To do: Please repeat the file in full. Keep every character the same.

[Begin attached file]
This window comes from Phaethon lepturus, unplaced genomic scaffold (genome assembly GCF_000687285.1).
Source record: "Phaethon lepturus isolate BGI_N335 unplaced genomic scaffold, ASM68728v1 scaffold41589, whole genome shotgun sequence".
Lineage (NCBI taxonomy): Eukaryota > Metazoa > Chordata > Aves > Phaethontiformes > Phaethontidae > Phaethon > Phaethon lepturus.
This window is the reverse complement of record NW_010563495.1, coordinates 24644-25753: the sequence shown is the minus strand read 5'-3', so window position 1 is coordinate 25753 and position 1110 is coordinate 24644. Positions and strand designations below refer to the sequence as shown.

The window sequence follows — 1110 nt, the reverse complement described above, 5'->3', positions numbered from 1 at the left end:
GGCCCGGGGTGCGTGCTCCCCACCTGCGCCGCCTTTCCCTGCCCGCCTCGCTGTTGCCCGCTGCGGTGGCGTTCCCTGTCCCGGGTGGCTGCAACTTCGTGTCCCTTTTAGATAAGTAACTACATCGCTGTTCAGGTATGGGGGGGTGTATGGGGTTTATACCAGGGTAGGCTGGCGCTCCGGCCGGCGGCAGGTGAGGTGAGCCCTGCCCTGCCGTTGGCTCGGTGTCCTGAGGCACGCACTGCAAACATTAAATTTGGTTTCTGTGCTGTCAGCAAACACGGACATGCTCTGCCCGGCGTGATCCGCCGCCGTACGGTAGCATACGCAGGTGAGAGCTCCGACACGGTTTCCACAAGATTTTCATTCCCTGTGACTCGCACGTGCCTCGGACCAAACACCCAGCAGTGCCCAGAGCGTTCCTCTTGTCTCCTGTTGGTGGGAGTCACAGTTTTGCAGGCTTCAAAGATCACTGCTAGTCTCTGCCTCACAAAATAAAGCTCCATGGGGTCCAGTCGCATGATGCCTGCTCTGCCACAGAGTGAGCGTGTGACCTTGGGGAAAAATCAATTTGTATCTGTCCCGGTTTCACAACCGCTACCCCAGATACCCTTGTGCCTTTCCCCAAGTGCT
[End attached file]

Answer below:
This window comes from Phaethon lepturus, unplaced genomic scaffold (genome assembly GCF_000687285.1).
Source record: "Phaethon lepturus isolate BGI_N335 unplaced genomic scaffold, ASM68728v1 scaffold41589, whole genome shotgun sequence".
Lineage (NCBI taxonomy): Eukaryota > Metazoa > Chordata > Aves > Phaethontiformes > Phaethontidae > Phaethon > Phaethon lepturus.
This window is the reverse complement of record NW_010563495.1, coordinates 24644-25753: the sequence shown is the minus strand read 5'-3', so window position 1 is coordinate 25753 and position 1110 is coordinate 24644. Positions and strand designations below refer to the sequence as shown.

The window sequence follows — 1110 nt, the reverse complement described above, 5'->3', positions numbered from 1 at the left end:
GGCCCGGGGTGCGTGCTCCCCACCTGCGCCGCCTTTCCCTGCCCGCCTCGCTGTTGCCCGCTGCGGTGGCGTTCCCTGTCCCGGGTGGCTGCAACTTCGTGTCCCTTTTAGATAAGTAACTACATCGCTGTTCAGGTATGGGGGGGTGTATGGGGTTTATACCAGGGTAGGCTGGCGCTCCGGCCGGCGGCAGGTGAGGTGAGCCCTGCCCTGCCGTTGGCTCGGTGTCCTGAGGCACGCACTGCAAACATTAAATTTGGTTTCTGTGCTGTCAGCAAACACGGACATGCTCTGCCCGGCGTGATCCGCCGCCGTACGGTAGCATACGCAGGTGAGAGCTCCGACACGGTTTCCACAAGATTTTCATTCCCTGTGACTCGCACGTGCCTCGGACCAAACACCCAGCAGTGCCCAGAGCGTTCCTCTTGTCTCCTGTTGGTGGGAGTCACAGTTTTGCAGGCTTCAAAGATCACTGCTAGTCTCTGCCTCACAAAATAAAGCTCCATGGGGTCCAGTCGCATGATGCCTGCTCTGCCACAGAGTGAGCGTGTGACCTTGGGGAAAAATCAATTTGTATCTGTCCCGGTTTCACAACCGCTACCCCAGATACCCTTGTGCCTTTCCCCAAGTGCT